By the end of the 2010s, I became progressively bored with techno. Lisa was one of the people that emphatically reminded me of its rhythmic possibilities and inherent joyfulness, potentials that too often remain untapped. We need more of this, now more than ever.

104 – Neele

Leipzig had a bad or at least weird rep during the 2010s. Dubbed “Hypezig,” it was seen as some kind of wannabe-Berlin—you know, with cheaper rents and pretty much the same things to offer. But they do things differently there, and Neele’s splendidly open-minded, energetic mix is a case in point.

111 – Zozo

I discovered Zozo through the Sameheads DJ mix series and immediately got in touch with her after hearing her contribution. She did not at all disappoint.

113 – Octo Octa

The publication of this mix coincided with the legalisation of same-sex marriage in Germany, which felt somewhat apt considering where and how it was recorded.

116 – K-Hand

I am still very, very happy that I managed to get K-Hand to contribute a mix for the Groove Podcast. My only regret is sending over some really bland interview questions. Rest in peace, Kelli Hand.

119 – Pan Daijing

I had no idea what to expect from a Pan Daijing mix and didn’t have her opening this set with a Nasenbluten track on my bingo card. Of course I loved every second of it!

126 – ItaloJohnson

Whenever someone talks about ItaloJohnson with me, I make sure to point out that one of the members comes from my hometown—possibly the most boring flex in the history of flexes. I didn’t catch the trio’s farewell gig at Panorama Bar this year, but I’m sure it was a gas. Farewell, ItaloJohnson.

132 – Barker

Simply one of the most interesting DJs and producers out there. All killer and no filler, this one’s another sure highlight from the Groove Podcast history.

138 – Pär Grindvik

43 tracks in just about an hour. Mental stuff.

141 – Perel

It’s been very interesting to follow the trajectory of Perel’s career over the years. This mix from shortly before the release of her debut album was fantastic. Hearing a Karat song in a DJ mix is a rare, rare thing.

144 – Legowelt

I’ve of course always had a sort of bucket list with DJs that I wanted to have for the Groove Podcast, but there were also those whose names I wouldn’t even write down because I thought they’d never, ever record a mix for us. I was, luckily, wrong about Danny Wolfers.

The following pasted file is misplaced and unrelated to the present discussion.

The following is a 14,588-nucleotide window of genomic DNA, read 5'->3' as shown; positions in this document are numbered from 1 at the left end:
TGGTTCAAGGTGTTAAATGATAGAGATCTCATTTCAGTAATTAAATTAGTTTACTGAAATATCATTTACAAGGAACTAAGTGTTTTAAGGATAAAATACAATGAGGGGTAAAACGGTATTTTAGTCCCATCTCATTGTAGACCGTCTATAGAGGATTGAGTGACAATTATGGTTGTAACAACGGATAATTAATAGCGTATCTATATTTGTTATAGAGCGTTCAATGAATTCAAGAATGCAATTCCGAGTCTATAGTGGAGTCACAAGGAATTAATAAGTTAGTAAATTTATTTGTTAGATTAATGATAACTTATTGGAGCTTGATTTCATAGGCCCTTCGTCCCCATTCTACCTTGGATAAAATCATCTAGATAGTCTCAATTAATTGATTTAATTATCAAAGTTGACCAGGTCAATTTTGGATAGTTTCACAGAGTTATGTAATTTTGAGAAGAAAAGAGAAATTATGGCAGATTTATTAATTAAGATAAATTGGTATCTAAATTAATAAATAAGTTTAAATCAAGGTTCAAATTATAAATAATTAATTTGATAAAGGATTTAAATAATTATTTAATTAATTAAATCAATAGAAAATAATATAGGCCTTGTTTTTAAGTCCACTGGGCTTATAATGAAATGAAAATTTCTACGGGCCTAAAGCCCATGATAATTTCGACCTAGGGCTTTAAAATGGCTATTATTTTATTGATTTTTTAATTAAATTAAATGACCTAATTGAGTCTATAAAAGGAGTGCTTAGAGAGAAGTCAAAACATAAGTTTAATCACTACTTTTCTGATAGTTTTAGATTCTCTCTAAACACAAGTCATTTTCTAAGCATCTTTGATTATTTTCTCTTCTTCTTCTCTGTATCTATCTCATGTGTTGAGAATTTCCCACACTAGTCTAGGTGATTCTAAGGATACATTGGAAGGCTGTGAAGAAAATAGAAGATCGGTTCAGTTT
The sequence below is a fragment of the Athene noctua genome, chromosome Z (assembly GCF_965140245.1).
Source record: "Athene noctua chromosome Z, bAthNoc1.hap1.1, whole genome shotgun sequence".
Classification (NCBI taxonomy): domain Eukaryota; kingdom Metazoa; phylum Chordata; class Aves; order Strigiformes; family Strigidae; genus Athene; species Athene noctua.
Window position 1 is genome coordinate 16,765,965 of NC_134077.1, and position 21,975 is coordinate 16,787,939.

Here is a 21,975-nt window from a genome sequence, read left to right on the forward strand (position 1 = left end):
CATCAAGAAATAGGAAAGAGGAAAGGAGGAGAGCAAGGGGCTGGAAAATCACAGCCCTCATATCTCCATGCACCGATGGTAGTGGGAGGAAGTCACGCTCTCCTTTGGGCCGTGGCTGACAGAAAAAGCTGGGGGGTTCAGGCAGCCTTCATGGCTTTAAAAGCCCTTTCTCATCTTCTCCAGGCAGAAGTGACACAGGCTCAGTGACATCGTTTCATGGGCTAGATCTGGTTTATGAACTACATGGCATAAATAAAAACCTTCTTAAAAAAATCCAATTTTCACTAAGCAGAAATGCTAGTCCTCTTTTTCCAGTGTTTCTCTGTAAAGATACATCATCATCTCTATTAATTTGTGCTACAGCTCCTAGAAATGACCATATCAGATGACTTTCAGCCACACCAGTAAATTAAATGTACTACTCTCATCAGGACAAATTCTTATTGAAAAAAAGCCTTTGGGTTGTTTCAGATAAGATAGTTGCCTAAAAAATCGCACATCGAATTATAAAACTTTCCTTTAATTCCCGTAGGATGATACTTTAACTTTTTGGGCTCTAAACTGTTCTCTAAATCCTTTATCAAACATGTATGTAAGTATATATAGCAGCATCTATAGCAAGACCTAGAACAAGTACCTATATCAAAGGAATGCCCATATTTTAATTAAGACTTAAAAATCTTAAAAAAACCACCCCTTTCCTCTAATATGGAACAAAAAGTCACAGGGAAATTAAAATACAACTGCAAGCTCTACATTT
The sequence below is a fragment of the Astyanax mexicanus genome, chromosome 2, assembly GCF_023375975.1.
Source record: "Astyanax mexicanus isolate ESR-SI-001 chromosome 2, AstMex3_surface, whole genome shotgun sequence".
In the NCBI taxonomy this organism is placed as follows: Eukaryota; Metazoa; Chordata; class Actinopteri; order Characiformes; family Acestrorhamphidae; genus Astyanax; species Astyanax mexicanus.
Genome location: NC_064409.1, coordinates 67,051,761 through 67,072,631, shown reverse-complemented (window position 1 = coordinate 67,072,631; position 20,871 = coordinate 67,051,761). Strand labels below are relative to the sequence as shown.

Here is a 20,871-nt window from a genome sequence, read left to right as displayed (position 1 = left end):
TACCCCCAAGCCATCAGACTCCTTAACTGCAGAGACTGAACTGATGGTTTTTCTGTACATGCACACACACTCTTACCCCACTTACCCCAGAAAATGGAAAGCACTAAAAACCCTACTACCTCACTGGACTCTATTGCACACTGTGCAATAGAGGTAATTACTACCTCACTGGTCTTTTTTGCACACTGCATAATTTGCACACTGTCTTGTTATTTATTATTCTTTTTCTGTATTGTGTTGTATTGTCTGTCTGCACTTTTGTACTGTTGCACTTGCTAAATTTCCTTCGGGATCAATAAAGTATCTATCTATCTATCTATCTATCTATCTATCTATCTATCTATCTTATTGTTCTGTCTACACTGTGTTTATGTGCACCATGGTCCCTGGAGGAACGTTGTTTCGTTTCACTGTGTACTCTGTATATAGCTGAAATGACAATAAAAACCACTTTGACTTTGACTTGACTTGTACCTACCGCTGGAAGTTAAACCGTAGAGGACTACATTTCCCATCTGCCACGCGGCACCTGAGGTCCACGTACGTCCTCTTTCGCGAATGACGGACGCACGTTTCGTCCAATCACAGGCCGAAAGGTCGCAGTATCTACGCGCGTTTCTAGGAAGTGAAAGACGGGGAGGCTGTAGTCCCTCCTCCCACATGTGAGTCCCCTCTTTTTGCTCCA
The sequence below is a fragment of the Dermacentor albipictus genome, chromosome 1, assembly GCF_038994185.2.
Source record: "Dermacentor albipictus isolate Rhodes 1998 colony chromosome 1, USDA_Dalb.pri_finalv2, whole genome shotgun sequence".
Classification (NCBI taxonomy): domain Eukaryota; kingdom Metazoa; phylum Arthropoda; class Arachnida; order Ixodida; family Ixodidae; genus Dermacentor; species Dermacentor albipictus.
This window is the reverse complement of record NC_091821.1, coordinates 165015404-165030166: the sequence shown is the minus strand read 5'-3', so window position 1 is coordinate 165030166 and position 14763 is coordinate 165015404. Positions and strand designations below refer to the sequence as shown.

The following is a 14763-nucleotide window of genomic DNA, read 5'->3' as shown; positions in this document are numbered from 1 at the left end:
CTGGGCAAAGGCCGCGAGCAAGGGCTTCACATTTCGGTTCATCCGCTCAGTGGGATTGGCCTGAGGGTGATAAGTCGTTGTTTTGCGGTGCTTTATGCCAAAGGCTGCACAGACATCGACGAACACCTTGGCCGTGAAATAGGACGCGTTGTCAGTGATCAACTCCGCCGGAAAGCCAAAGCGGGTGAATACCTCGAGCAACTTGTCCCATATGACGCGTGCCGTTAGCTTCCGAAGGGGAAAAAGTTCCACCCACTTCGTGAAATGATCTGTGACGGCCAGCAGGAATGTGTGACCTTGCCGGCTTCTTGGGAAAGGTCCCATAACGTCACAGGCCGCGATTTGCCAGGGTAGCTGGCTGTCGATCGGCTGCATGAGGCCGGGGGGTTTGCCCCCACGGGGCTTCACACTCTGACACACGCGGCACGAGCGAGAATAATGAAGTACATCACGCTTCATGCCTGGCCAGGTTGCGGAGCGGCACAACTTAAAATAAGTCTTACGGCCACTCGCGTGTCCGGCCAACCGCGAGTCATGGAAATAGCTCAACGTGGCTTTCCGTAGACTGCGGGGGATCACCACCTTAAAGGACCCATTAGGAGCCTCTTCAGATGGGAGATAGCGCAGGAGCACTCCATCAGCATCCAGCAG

145 – Leibniz

Moritz Paul is a really, really nice bloke who continues to put out amazing, forward-thinking music both as an artist and through the hundert label that he co-runs. (Disclaimer, I’ve worked with the label.) It was especially lovely to get a mix full of his own productions here. Great stuff through and through.

146 – STAUB

Staub is and will always be my favourite event series in Berlin and I sincerely hope that the team behind it will be able to carry on doing what they do in all eternity. It’s mind-melting to think that this mix marked only its fifth birthday. Time passes quickly, sometimes. Many happy returns!

152 – Posthuman

Depending on which format you use, March 30th is also World Acid Day. Asking Posthuman to record a mix to be published on that date was another of those no-brainers.

158 – Chrissy

Infinitely knowledgeable, technically adept on every level, and most of all really, really charismatic, Chrissy is simply one of the best DJs I know. I’ve seen him maybe half a dozen times and no set was at all like the one before or the one after that. Also, kudos for having the guts to eat a falafel while helming the Panorama Bar booth.

159 – Ipek Gorgun

I’ve always tried to switch things up and introduce regular listeners of the Groove Podcast to electronic music that wasn’t made with the dancefloor in mind. Ipek Gorgun has recorded some fantastic electro-acoustic albums and I was very happy when she agreed to record a mix for us, even though she’s not a DJ in the strict sense of the acronym.

163 – Charlotte de Witte

This one was controversial even back then. In fact, a mere two minutes after it was uploaded some idiot absolutely trashed the mix even though there was no way he could have listened to even a tenth of it. Not quite the mega-super star she is today, this mix saw de Witte pay homage to the dry and groovy techno sound she fell in love with after cutting her teeth as an electro(-ish) artist.

169 – Jenifa Mayanja

If you’ve made it this far, you might have noticed that house music has been somewhat underrepresented on the Groove Podcast. Luckily, people like Jenifa would occasionally remind us just how much of a mistake that was.

178 – Tama Sumo

The same, of course, applies for Tama Sumo. This, by the way, is possibly the best intro to one of those mixes I’ve ever written. Less is more, etc.

181 – The Exaltics

The 2010s were the decade of the infinite electro revival, but no-one else quite did it like The Exaltics: seeped in the history of the genre, but as forward-thinking as it was intended to be.

184 – DJ T.

The Fall of 2018 was a turning point in the history of Groove. After almost three decades, the magazine went out of print and was transformed into an entirely digital publication. DJ T. in the meanwhile was celebrating his 30th anniversary as a professional DJ with a mix he recorded for the magazine he had founded in 1989.

195 – Xosar

Xosar is a single-minded artist with whose work I have always been fascinated. I was over the moon when she agreed to record a mix for Groove. Another one from my top three. (The third one is the r.ss one, by the way.)

196 – Freddy K

Devo andare devo andare devo andare devo andare devo andare devo andare devo andare devo andare devo andare devo andare devo andare devo andare devo andare devo andare devo andare devo andare devo andare devo andare devo andare devo andare devo andare devo andare devo andare devo andare …